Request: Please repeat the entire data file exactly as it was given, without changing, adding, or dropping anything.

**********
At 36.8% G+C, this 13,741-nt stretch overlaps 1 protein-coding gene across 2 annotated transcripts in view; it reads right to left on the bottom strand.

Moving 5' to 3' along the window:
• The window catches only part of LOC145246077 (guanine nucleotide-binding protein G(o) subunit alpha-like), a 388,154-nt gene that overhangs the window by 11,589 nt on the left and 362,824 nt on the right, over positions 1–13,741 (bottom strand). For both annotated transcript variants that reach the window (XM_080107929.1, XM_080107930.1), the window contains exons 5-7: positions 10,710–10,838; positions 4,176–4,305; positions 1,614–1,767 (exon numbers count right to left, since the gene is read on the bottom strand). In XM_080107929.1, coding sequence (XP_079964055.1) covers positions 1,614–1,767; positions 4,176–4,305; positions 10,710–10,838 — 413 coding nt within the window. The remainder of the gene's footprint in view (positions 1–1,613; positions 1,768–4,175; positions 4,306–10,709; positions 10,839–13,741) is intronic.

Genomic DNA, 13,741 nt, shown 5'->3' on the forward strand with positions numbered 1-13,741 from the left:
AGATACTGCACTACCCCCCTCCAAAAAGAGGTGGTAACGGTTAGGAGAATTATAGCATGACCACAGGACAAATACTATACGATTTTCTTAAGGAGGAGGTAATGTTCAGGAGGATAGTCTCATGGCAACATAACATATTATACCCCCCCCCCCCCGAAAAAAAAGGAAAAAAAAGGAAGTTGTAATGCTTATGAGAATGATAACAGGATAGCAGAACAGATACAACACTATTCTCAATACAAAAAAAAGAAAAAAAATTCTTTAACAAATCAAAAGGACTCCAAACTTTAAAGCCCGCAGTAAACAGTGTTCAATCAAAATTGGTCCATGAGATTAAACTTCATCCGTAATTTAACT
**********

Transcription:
At 36.8% G+C, this 13,741-nt stretch overlaps 1 protein-coding gene across 2 annotated transcripts in view; it reads right to left on the bottom strand.

Moving 5' to 3' along the window:
• The window catches only part of LOC145246077 (guanine nucleotide-binding protein G(o) subunit alpha-like), a 388,154-nt gene that overhangs the window by 11,589 nt on the left and 362,824 nt on the right, over positions 1–13,741 (bottom strand). For both annotated transcript variants that reach the window (XM_080107929.1, XM_080107930.1), the window contains exons 5-7: positions 10,710–10,838; positions 4,176–4,305; positions 1,614–1,767 (exon numbers count right to left, since the gene is read on the bottom strand). In XM_080107929.1, coding sequence (XP_079964055.1) covers positions 1,614–1,767; positions 4,176–4,305; positions 10,710–10,838 — 413 coding nt within the window. The remainder of the gene's footprint in view (positions 1–1,613; positions 1,768–4,175; positions 4,306–10,709; positions 10,839–13,741) is intronic.

Genomic DNA, 13,741 nt, shown 5'->3' on the forward strand with positions numbered 1-13,741 from the left:
AGATACTGCACTACCCCCCTCCAAAAAGAGGTGGTAACGGTTAGGAGAATTATAGCATGACCACAGGACAAATACTATACGATTTTCTTAAGGAGGAGGTAATGTTCAGGAGGATAGTCTCATGGCAACATAACATATTATACCCCCCCCCCCCCGAAAAAAAAGGAAAAAAAAGGAAGTTGTAATGCTTATGAGAATGATAACAGGATAGCAGAACAGATACAACACTATTCTCAATACAAAAAAAAGAAAAAAAATTCTTTAACAAATCAAAAGGACTCCAAACTTTAAAGCCCGCAGTAAACAGTGTTCAATCAAAATTGGTCCATGAGATTAAACTTCATCCGTAATTTAACT